Raking health plans over the coals can be a recreational and popular blood sport enjoyed by senators on both sides of the aisle in Washington. Sometimes it’s even warranted. But when critics alleged that insurers make excessive profits and pay excessive bonuses to their CEOs, they’d better have the facts — and they don’t.
A recent review by America’s Health Insurance Plans suggests that other industries in the health care group had much greater profits in 2010. AHIP found that of the 14 health plans included in the Fortune 500 list, profit margin averaged 3.6 percent. Last year, that figure was 3.2 percent. Four of the 14 companies actually saw a decline in their profit margin — averaging a decline of 79 percent in profit margin from 2009 to 2010.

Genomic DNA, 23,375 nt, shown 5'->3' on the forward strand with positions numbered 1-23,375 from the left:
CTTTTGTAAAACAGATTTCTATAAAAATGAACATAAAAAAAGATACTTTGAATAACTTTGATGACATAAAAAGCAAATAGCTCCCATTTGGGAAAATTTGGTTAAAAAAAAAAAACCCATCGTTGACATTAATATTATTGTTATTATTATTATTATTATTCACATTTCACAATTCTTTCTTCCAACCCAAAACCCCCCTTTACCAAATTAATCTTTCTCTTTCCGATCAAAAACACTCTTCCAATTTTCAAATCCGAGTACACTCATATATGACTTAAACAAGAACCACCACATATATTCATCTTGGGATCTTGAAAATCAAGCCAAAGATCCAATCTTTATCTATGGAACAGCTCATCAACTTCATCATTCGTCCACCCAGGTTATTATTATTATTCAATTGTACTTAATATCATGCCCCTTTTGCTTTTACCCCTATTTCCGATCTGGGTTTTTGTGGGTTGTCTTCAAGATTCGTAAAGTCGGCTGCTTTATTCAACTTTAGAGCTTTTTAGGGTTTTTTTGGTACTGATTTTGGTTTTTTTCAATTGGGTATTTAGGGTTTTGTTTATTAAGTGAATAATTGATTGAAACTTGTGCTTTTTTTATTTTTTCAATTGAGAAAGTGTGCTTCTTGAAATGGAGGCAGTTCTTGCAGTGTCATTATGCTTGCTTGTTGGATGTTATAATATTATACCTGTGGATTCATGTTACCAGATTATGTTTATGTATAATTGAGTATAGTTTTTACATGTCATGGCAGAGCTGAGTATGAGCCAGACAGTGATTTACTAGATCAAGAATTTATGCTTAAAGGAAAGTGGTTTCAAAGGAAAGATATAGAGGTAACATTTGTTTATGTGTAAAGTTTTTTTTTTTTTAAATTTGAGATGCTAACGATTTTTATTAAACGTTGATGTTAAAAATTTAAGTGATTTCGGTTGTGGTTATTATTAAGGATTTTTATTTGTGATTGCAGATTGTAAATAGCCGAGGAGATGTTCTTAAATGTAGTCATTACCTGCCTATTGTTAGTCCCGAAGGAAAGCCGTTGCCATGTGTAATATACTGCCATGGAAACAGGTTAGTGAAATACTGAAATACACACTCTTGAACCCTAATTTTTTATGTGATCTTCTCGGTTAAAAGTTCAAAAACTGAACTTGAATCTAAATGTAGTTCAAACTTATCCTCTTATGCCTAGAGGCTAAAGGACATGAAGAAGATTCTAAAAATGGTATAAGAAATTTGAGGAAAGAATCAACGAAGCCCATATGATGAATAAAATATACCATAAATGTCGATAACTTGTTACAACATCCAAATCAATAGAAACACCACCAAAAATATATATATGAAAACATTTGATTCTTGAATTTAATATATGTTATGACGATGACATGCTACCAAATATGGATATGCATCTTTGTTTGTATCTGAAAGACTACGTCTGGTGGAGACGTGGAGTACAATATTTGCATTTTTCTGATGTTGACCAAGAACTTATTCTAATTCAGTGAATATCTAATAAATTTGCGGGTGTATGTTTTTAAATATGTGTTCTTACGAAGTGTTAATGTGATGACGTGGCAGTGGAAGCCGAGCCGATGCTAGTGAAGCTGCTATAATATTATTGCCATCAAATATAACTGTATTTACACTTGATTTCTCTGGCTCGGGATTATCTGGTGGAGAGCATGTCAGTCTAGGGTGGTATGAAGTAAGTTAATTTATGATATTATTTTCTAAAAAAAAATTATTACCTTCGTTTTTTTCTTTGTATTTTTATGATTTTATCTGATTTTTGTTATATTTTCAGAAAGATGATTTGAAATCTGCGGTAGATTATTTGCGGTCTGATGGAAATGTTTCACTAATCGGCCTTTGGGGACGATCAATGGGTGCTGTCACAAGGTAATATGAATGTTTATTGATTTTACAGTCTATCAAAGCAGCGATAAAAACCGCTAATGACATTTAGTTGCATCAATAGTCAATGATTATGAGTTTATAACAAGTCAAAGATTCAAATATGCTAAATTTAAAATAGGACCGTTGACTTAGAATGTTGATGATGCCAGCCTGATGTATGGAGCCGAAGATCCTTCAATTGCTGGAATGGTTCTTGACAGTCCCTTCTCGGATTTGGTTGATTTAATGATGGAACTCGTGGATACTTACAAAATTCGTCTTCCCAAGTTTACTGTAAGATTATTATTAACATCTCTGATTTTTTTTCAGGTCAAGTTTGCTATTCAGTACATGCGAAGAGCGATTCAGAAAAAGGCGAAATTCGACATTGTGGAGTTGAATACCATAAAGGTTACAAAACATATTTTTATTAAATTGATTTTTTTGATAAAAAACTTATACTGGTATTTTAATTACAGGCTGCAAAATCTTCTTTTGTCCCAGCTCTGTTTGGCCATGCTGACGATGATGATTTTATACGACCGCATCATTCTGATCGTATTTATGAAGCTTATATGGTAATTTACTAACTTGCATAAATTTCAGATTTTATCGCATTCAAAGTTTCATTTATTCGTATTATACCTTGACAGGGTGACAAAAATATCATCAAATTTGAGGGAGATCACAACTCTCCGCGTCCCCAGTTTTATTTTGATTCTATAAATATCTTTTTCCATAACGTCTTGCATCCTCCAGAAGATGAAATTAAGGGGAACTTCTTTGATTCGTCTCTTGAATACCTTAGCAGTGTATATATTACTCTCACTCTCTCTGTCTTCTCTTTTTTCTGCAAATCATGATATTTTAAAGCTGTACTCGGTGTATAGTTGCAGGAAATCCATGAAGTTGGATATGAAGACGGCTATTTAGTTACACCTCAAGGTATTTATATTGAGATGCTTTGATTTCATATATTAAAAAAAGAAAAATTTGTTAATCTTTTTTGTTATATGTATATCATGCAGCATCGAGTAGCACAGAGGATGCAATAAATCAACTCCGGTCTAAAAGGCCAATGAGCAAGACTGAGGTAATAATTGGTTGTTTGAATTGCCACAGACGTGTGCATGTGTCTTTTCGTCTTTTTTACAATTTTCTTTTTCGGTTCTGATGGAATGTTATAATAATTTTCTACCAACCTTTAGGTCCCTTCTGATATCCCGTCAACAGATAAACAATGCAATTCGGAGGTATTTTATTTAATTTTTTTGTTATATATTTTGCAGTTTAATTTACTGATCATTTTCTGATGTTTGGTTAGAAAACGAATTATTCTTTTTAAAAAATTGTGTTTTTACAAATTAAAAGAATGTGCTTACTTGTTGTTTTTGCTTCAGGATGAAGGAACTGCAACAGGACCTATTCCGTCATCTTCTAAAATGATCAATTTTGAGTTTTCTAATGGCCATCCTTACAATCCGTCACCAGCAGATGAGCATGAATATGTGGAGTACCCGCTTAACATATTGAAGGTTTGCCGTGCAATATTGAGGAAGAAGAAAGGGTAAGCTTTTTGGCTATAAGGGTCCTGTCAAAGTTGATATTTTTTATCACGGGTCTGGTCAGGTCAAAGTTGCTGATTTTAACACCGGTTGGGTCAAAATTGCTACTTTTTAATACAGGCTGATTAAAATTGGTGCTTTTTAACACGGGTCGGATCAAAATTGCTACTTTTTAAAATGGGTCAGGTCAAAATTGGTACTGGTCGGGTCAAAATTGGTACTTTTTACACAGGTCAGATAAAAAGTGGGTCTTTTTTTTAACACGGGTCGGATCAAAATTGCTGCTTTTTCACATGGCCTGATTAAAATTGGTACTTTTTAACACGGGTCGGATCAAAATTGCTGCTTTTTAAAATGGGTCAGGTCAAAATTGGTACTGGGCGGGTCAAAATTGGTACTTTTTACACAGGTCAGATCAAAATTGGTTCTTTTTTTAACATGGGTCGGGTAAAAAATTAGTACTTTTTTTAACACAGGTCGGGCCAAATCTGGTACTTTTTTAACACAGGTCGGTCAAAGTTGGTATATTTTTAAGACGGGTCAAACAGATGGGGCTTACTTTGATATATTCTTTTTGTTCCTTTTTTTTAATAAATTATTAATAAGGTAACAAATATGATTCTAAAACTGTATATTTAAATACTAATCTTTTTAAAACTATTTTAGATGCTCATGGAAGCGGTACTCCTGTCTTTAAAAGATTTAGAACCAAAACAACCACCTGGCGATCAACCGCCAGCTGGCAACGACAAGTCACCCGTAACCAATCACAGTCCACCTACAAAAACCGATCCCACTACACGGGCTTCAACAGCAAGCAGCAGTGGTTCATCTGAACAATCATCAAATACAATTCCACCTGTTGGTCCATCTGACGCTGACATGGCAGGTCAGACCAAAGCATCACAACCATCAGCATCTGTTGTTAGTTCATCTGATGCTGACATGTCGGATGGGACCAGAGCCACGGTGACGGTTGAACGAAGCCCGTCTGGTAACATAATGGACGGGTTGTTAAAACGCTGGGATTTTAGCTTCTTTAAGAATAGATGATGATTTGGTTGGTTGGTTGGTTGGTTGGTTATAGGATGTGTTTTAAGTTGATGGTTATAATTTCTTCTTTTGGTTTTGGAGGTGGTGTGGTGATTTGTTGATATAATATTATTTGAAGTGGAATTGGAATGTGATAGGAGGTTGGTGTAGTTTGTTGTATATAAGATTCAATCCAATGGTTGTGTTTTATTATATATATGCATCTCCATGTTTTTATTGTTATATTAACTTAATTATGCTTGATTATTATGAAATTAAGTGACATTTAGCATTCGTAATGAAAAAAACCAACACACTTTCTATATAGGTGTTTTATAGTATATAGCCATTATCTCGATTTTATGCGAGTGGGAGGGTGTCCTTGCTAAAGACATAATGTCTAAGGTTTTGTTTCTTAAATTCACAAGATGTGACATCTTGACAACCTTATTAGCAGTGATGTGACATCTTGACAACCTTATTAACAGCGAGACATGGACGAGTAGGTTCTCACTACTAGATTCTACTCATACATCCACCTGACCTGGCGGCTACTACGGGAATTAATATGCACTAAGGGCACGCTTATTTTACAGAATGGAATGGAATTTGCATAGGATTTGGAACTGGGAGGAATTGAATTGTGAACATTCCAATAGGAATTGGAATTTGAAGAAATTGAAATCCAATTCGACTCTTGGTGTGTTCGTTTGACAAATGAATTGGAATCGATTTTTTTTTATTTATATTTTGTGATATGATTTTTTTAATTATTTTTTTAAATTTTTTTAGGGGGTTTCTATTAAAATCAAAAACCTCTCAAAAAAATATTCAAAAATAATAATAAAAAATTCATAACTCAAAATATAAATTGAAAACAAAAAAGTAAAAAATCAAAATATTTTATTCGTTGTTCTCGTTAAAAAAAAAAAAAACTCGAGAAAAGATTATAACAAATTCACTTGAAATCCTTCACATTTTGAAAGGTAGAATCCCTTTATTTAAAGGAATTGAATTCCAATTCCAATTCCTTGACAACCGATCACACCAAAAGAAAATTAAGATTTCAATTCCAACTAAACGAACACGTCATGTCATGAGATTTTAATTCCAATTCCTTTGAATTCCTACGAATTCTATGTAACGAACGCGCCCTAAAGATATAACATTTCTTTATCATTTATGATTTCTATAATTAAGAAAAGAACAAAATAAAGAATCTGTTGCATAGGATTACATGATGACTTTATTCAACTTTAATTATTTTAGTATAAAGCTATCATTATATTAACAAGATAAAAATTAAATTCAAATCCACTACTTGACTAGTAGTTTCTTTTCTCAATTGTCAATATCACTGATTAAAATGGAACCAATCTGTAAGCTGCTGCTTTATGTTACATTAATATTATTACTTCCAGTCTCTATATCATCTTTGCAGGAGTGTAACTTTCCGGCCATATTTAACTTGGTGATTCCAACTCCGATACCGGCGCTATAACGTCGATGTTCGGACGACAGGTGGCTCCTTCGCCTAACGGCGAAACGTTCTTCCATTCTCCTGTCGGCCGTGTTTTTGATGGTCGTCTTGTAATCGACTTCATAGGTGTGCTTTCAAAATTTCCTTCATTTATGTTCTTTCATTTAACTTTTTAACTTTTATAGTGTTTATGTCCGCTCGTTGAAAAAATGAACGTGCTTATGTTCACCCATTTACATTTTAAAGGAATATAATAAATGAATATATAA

Molina, Health Net, Coventry, and Universal American reported margins below 1 percent, and Humana, Magellan, WellCare, and Centene reported margins between 1 and 2 percent.
In contrast, the average profit margin for the pharmaceutical industry is 16 percent.
And where on the Fortune 500 list does the industry “Health Care Plans” (which includes Humana, Aetna, WellPoint, Magellan, etc.) reside? Firmly in slot #86 — not exactly strong evidence of excessive profits.
Profit margins for health care industry groups, 2010
Source: Fortune 500 groupings
Average profit margin for five of the largest health plans (by market cap)
Source: America’s Health Insurance Plans, “Putting Health Plans’ Profits in Perspective”